Work more closely with rheumatologists, urge U.K. experts

2013 11 07 13 32 30 795 Old Hand Cane 200

Better cooperation between radiologists and rheumatologists is essential to ensure imaging is used cost-effectively to provide clinical information on diagnosis, prognosis, and serial assessment with the least risk and inconvenience to the patient, two U.K. researchers said.

"Between the specialties there are areas of mutual misunderstanding which are best resolved by a closer working relationship," noted Dr. Bernhard Tins, a radiologist at the Robert Jones and Agnes Hunt Orthopedic Hospital, Oswestry, and Dr. Robin Butler, a rheumatologist at the same hospital. "Imaging can make a huge difference for long-term patient outcome. The pros and cons of using different imaging techniques are within the remit of radiologists (otherwise what is our point?)."

Yet, it is surprising how little use some rheumatologists make of the imaging options available and how little some radiologists understand the crucial role imaging can play in determining patient outcome, they added in an article posted online on 15 October by Insights into Imaging.

Grayscale imageElderly patient with established and treated rheumatoid arthritis. The patient complained of increased pain and stiffness. Ultrasound shows active synovitis and erosions in multiple metacarpo-phalangeal joints (a = grayscale image, b = power Doppler image). Ultrasound is a useful tool to assess for the presence and to an extent severity of (subclinical) inflammation. Clinical examination can be surprisingly insensitive even in florid inflammation, as shown here. Images courtesy of Dr. Bernhard Tins.Elderly patient with established and treated rheumatoid arthritis. The patient complained of increased pain and stiffness. Ultrasound shows active synovitis and erosions in multiple metacarpo-phalangeal joints (a = grayscale image, b = power Doppler image). Ultrasound is a useful tool to assess for the presence and to an extent severity of (subclinical) inflammation. Clinical examination can be surprisingly insensitive even in florid inflammation, as shown here. Images courtesy of Dr. Bernhard Tins.
Elderly patient with established and treated rheumatoid arthritis. The patient complained of increased pain and stiffness. Ultrasound shows active synovitis and erosions in multiple metacarpo-phalangeal joints (a = grayscale image, b = power Doppler image). Ultrasound is a useful tool to assess for the presence and to an extent severity of (subclinical) inflammation. Clinical examination can be surprisingly insensitive even in florid inflammation, as shown here. Images courtesy of Dr. Bernhard Tins.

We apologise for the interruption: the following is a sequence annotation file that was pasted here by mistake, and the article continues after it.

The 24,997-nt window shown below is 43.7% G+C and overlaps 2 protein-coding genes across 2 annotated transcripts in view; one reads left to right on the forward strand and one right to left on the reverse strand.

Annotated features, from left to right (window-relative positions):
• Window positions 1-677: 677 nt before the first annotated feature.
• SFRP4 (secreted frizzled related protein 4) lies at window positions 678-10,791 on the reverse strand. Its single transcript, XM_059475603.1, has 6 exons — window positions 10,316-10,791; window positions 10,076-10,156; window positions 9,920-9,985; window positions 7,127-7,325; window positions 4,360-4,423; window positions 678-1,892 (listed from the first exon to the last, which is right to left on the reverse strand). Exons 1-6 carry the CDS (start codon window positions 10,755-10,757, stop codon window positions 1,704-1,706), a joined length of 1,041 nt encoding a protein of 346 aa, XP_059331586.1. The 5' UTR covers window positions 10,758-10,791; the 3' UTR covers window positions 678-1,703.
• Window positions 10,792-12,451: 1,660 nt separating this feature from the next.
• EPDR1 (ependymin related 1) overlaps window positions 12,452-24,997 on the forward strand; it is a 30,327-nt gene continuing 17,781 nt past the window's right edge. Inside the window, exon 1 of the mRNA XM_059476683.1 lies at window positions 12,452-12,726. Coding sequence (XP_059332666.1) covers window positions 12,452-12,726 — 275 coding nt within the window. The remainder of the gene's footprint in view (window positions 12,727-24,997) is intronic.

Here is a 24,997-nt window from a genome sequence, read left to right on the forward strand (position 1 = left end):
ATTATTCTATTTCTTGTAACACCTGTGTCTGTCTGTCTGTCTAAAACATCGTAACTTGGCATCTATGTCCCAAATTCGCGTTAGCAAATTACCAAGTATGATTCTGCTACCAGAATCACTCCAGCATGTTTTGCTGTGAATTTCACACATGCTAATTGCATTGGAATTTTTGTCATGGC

Imaging in rheumatology was in the past largely confined to radiographs of the hands and sacroiliac joints helping to establish the diagnosis and then monitoring disease progression. Because radiographs are not very sensitive for early inflammation in inflammatory rheumatic disorders, the demand on imaging services was therefore limited, Tins and Butler explained. Over the last 10-15 years, new drugs and new technologies have brought fresh challenges and opportunities to rheumatology and radiology. New drug treatments allow more effective treatment, preventing many complications, and early diagnosis and disease monitoring have become the major challenges.

"The best possible patient outcome is only achieved if the two specialties understand each other's viewpoint," they wrote. "Tailored imaging examinations are best achieved by consultation of rheumatologist and radiologist ... Early diagnosis and treatment can often prevent the development of crippling disease manifestations."

In the 12-page article, the authors outline the role of imaging -- in particular radiography, MRI, CT, ultrasound, and nuclear medicine-- for the diagnosis and monitoring of rheumatological disorders, concentrating on rheumatoid arthritis, inflammatory spondylarthropathies, and gout.

Radiographs might show evidence of bone erosion and/or other reactive bone change with ankylosis of the spine, the most extreme form of reactive bone change, according to Tins and Butler. While it is important to note these findings and suggest the diagnosis if unsuspected, radiographs are of limited value in the diagnosis of early inflammatory spondyloarthropathy because of the high false-negative rate. To an even greater extent than in rheumatoid arthritis, the radiographic changes often lag behind the clinical presentation by years, they pointed out.

"Nevertheless, rheumatologists in the U.K. often request plain x-rays because the current U.K. NICE (National Institute for Health and Care Excellence) criteria for the use of TNF (tumor necrosis factor) inhibitors in ankylosing spondylitis require that the patient fulfills the modified New York radiographic criteria. While CT is more sensitive for reactive bone change, it is insensitive for edema-like change of bone marrow or soft tissues and MRI is preferred for this," they stated.

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